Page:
File details horrific conditions at alleged Modesto puppy mill
A hearing is scheduled for Tuesday to determine whether a man suspected of operating a puppy mill at his west Modesto duplex can retain ownership of the approximately 150 dogs, which authorities have removed from the home and said are being kept in deplorable conditions.
Assistant District Attorney Tracy Griffin requested the hearing from Stanislaus County Superior Court Judge Carrie M. Stephens.
The petition describes the living conditions of the dogs, including being kept in small, inadequate cages with no food or water. The dogs were standing in their own feces, according to the petition.
Even though Nicholas Dean Baugh, 38, is charged with 15 counts of cruelty to an animal – two of the counts include enhancing the use of a knife – and a misdemeanor of keeping an animal without proper care related to 134 of the dogs, he is entitled to an administrative hearing to determine whether he can care for and keep them.
But Griffin petitioned Stephens, who is overseeing Baugh’s criminal case, because she said it was faster than going through the administrative hearing process. Griffin said Friday she expected Stephens to issue a ruling at Tuesday’s hearing.
Griffin had hoped the hearing would take place on Friday, but the judge gave Baugh’s attorney more time to prepare.
The dogs are cared for by Stanislaus Animal Services and are being held in several undisclosed locations. The dogs strained the resources of Animal Services, which has kennels for 188 dogs and was operating above capacity before authorities removed the dogs from the duplex.
Authorities said the dogs were French Bulldogs, Dobermans and other breeds, many of which were registered with the American Kennel Club.
Griffin said if Stephens issues an order relinquishing Baugh’s ownership, it would allow animal services to begin finding the permanent, loving dogs through adoption, foster placements and rescue groups. She said none of this could happen without a judge’s order.
The order would remain in place even if Baugh was acquitted of the criminal charges against him, Griffin said.
The accused pleads not guilty
Baugh pleaded not guilty. He is also charged with six counts of assault and battery against a spouse or cohabiting partner and one count of false imprisonment related to two women. He also pleaded not guilty to those charges.
According to Sgt. Luke Schwartz.
The duplex is in the 500 block of Roselawn Avenue. Public records show Baugh owns the property.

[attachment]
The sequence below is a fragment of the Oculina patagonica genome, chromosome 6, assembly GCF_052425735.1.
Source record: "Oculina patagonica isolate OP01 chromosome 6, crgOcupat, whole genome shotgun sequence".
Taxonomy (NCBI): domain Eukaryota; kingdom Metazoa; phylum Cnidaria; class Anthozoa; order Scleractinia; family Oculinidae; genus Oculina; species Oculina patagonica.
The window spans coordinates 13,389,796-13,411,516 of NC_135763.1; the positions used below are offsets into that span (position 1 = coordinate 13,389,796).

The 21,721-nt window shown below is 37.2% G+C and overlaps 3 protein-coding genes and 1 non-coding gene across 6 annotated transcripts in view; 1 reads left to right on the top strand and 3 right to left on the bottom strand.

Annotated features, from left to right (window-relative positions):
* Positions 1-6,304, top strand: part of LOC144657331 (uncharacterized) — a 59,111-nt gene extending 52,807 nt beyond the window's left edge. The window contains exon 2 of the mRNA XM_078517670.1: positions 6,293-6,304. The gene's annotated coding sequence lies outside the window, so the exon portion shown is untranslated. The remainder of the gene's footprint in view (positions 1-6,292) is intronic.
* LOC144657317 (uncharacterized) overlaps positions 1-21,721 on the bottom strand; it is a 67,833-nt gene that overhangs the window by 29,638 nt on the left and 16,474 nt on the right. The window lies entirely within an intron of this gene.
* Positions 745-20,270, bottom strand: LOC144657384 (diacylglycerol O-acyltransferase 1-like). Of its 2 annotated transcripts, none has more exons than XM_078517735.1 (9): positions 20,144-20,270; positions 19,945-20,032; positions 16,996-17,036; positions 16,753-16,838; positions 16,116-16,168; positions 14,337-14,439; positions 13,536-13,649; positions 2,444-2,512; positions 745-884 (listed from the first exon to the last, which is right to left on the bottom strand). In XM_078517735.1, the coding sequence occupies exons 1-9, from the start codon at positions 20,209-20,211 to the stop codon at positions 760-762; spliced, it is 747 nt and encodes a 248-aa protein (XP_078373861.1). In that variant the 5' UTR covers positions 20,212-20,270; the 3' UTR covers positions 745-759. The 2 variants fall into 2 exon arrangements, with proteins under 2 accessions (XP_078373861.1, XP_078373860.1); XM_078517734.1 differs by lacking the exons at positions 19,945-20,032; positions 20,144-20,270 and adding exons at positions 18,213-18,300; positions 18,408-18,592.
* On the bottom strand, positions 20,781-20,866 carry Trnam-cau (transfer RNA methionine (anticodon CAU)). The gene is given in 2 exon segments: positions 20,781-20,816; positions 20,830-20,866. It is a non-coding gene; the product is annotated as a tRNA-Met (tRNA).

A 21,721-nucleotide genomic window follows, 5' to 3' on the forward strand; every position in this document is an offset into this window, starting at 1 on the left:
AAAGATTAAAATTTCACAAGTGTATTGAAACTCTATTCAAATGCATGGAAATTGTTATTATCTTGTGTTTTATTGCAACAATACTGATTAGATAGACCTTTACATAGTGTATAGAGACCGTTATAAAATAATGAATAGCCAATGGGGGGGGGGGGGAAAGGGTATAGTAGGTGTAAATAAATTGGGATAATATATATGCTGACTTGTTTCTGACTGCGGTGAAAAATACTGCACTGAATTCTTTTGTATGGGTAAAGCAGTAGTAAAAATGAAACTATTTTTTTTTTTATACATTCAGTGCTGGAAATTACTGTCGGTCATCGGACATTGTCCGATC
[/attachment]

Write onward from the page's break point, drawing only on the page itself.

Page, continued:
Deputies from the Sheriff’s Department’s Special Investigations Unit “found 56 dogs in small, inadequate cages, standing in their own feces, and without water or food,” according to Griffin’s motion filed with the court. The petition says deputies found 96 additional dogs living in similar conditions in the other unit of the duplex.
The petition quotes a Stanislaus Animal Services agency supervisor as saying she believed these were the worst conditions she had ever encountered and “identified several dogs in need of immediate and emergency medical attention.” .
“Thirteen dogs were transported to emergency veterinary care facilities for immediate treatment, including two adult female dogs with open and infected C-section wounds and two severely dehydrated puppies, and one who suffered a seizure,” according to the petition.
DA: Dogs are not necessary as evidence
The petition says the dogs can be abandoned and placed in new homes because they are not needed as evidence in the criminal case.
“Because the condition of the dogs at the time of seizure is the primary evidence against the defendant, that condition has been documented by photographs, video, animal control officers and licensed veterinarians,” according to the petition.
“The defendant has this evidence and will have the ability at trial to attack the qualifications of the veterinarians and the inferences (conclusions) that can be drawn from photographs and videos,” the petition states.
Baugh’s bail was set at $850,000 in both criminal cases.
His mother posted bail, according to court records. But Baugh remains in custody pending the outcome of a hearing to determine whether the source of funds for his bail is legitimate, Griffin said. She said the hearing began on Friday and is expected to end on Tuesday.
Baugh’s mother filed a statement with the court saying the bail money came from a mortgage line of credit on her home, court records show. Baugh is represented by Modesto attorney Alonzo Gradford. Gradford did not return a message left at his office on Friday.